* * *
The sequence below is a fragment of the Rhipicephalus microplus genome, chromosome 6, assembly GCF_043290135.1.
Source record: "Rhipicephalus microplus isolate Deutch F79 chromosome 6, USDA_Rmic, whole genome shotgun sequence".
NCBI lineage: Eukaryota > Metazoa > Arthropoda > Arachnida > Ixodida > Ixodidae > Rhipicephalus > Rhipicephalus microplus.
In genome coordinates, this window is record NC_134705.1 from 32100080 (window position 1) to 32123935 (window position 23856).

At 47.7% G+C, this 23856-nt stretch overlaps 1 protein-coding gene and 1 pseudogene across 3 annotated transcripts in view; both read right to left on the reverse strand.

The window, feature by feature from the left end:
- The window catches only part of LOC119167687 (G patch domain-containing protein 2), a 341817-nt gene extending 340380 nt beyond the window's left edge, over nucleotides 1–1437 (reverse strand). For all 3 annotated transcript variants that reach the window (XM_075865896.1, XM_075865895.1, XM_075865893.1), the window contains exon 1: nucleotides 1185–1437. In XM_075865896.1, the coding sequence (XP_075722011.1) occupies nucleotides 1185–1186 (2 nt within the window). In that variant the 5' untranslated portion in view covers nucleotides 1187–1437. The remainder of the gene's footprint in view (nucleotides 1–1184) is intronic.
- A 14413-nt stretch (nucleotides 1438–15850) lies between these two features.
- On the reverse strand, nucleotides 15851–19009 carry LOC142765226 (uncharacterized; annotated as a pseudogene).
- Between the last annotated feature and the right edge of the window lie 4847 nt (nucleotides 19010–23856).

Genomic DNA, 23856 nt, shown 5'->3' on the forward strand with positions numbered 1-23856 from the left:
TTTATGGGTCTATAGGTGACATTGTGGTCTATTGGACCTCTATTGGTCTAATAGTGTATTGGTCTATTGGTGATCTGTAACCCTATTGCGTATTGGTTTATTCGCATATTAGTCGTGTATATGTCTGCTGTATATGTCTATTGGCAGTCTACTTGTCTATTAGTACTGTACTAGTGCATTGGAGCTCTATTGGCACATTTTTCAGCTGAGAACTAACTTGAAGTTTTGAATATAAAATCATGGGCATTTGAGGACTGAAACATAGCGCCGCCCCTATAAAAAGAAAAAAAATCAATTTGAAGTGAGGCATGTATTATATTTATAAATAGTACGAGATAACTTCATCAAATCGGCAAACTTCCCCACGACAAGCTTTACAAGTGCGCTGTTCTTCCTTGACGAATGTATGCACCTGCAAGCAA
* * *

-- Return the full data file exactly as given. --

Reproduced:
The sequence below is a fragment of the Rhipicephalus microplus genome, chromosome 6, assembly GCF_043290135.1.
Source record: "Rhipicephalus microplus isolate Deutch F79 chromosome 6, USDA_Rmic, whole genome shotgun sequence".
NCBI lineage: Eukaryota > Metazoa > Arthropoda > Arachnida > Ixodida > Ixodidae > Rhipicephalus > Rhipicephalus microplus.
In genome coordinates, this window is record NC_134705.1 from 32100080 (window position 1) to 32123935 (window position 23856).

At 47.7% G+C, this 23856-nt stretch overlaps 1 protein-coding gene and 1 pseudogene across 3 annotated transcripts in view; both read right to left on the reverse strand.

The window, feature by feature from the left end:
- The window catches only part of LOC119167687 (G patch domain-containing protein 2), a 341817-nt gene extending 340380 nt beyond the window's left edge, over nucleotides 1–1437 (reverse strand). For all 3 annotated transcript variants that reach the window (XM_075865896.1, XM_075865895.1, XM_075865893.1), the window contains exon 1: nucleotides 1185–1437. In XM_075865896.1, the coding sequence (XP_075722011.1) occupies nucleotides 1185–1186 (2 nt within the window). In that variant the 5' untranslated portion in view covers nucleotides 1187–1437. The remainder of the gene's footprint in view (nucleotides 1–1184) is intronic.
- A 14413-nt stretch (nucleotides 1438–15850) lies between these two features.
- On the reverse strand, nucleotides 15851–19009 carry LOC142765226 (uncharacterized; annotated as a pseudogene).
- Between the last annotated feature and the right edge of the window lie 4847 nt (nucleotides 19010–23856).

Genomic DNA, 23856 nt, shown 5'->3' on the forward strand with positions numbered 1-23856 from the left:
TTTATGGGTCTATAGGTGACATTGTGGTCTATTGGACCTCTATTGGTCTAATAGTGTATTGGTCTATTGGTGATCTGTAACCCTATTGCGTATTGGTTTATTCGCATATTAGTCGTGTATATGTCTGCTGTATATGTCTATTGGCAGTCTACTTGTCTATTAGTACTGTACTAGTGCATTGGAGCTCTATTGGCACATTTTTCAGCTGAGAACTAACTTGAAGTTTTGAATATAAAATCATGGGCATTTGAGGACTGAAACATAGCGCCGCCCCTATAAAAAGAAAAAAAATCAATTTGAAGTGAGGCATGTATTATATTTATAAATAGTACGAGATAACTTCATCAAATCGGCAAACTTCCCCACGACAAGCTTTACAAGTGCGCTGTTCTTCCTTGACGAATGTATGCACCTGCAAGCAA